“We need to make this program something that can’t surprise us,” said Rep. Susan McLain, D-Hillsboro.  

In June, lawmakers appropriated about $113 million less for the program than what the Department of Early Learning and Care had requested. Gov. Tina Kotek, for whom early learning is a priority, called on lawmakers last month to commit at least $50 million more. 

It’s unclear how much funding the early learning agency will ask for during the 2024 session, which kicks off in February. Kate Gonsalves, a department spokesperson, said analysts are “still working to finalize what that number will be.”  

Dana Hepper, director of policy and advocacy at Children’s Institute, told the Capital Chronicle that Employment Related Day Care is “ready to grow” but needs support from lawmakers. 

“That is not a sustainable strategy. And we know what to do. We know we have a program that works,” she said. 

Deficit driven by caseload spike: During the presentation, Chatterjee told lawmakers that budgeting for the program has been difficult because it’s been impossible to project how many families would apply for subsidies under the expanded eligibility rules. She said she expected clarity to emerge in the coming months. 

Hepper noted that the agency’s original budget request this year may have covered the current demand had it been approved. 

“They might have gotten it kind of right back then,” she said. 

Oregon has offered Employment Related Day Care subsidies for decades, but the program’s advocates long considered the program broken because it saddled recipients with exorbitantly high co-pays. In 2021, lawmakers reacting to the COVID-19 child-care crisis extended the program to serve more categories of low-income families. Students became eligible, as did families with an open child welfare case, families receiving federal assistance and survivors of domestic violence. Most of those changes went into effect this year, and more are planned.  

The legislation also beefed up the subsidy by reducing families’ copays, which were some of the priciest in the country. The copay for an average family of three with one child in care was about $520 per month in 2019, according to a report by the National Women’s Law Center. Now, depending on monthly income, a family of that size can pay no more than about $110 per month.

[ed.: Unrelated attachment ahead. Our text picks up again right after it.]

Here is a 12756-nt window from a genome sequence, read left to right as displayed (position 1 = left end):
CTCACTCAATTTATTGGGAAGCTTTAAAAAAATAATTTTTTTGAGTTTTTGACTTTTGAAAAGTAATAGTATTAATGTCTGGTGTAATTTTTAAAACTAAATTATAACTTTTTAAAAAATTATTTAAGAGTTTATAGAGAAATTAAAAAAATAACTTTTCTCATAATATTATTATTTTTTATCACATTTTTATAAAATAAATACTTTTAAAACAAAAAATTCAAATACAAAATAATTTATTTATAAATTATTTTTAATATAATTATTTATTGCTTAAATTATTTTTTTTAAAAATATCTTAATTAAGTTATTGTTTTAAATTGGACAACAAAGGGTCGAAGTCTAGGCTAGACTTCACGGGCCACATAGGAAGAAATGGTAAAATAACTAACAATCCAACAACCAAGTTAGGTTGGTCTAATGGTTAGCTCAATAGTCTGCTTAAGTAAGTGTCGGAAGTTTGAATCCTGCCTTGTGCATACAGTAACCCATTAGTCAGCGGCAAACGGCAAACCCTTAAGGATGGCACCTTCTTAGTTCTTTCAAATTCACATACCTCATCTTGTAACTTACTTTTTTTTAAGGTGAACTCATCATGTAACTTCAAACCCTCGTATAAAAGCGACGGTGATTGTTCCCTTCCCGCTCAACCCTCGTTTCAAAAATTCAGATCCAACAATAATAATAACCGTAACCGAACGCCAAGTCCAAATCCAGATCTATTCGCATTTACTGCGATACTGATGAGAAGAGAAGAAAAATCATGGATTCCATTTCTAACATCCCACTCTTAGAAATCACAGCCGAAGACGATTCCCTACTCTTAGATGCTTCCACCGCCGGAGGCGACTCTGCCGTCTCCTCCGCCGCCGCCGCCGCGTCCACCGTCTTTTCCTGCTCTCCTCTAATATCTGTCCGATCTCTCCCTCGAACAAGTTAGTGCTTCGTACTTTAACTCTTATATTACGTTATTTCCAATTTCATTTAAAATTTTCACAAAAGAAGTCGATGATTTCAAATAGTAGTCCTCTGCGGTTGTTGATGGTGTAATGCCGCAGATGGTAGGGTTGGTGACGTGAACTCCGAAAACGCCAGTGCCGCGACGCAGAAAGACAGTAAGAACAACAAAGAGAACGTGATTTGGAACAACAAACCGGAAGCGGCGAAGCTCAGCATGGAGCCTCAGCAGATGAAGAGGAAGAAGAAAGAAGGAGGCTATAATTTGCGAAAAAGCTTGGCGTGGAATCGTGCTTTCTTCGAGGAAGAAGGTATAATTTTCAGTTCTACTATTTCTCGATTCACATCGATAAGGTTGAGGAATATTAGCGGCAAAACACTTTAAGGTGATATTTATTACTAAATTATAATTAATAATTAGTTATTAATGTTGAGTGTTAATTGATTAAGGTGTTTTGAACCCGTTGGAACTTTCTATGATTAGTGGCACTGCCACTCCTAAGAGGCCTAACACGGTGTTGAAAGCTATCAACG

To drive down co-pays and make the subsidy more useful for families, the state relied on about $97 million of federal American Rescue Plan Act funding. But the last of that funding will be spent within the year, Chatterjee told the Capital Chronicle last month, creating a funding “gap.”  

Applications for subsidies spiked in June, just after state lawmakers committed much less funding than what the agency and advocates had asked for. That month, about 11,500 families participated in the program; by October, more than 15,600 families did. However, thousands of accepted families are still waiting to connect with a child care provider who accepts the subsidy.  

“I’m also not surprised that we grew so quickly,” Rep. Emily McIntire, R-Eagle Point, said during the presentation. “This is something that our state has been begging for, that is long overdue.” 

McLain reassured Chatterjee that Employment Related Day Care is “not the first program to have a waitlist.” She noted that the state’s two grant programs for electric vehicle purchases were quickly sapped this year and closed to new applications.  

By Advocate Staff. Keep Your Kids Safe from Identity Theft by Miguel Bedolla of OnPoint Credit Union. Oregon Child Care Subsidies Underfunded, Wait List is Long and Indefinite by Grant Stringer for Oregon Capital Chronicle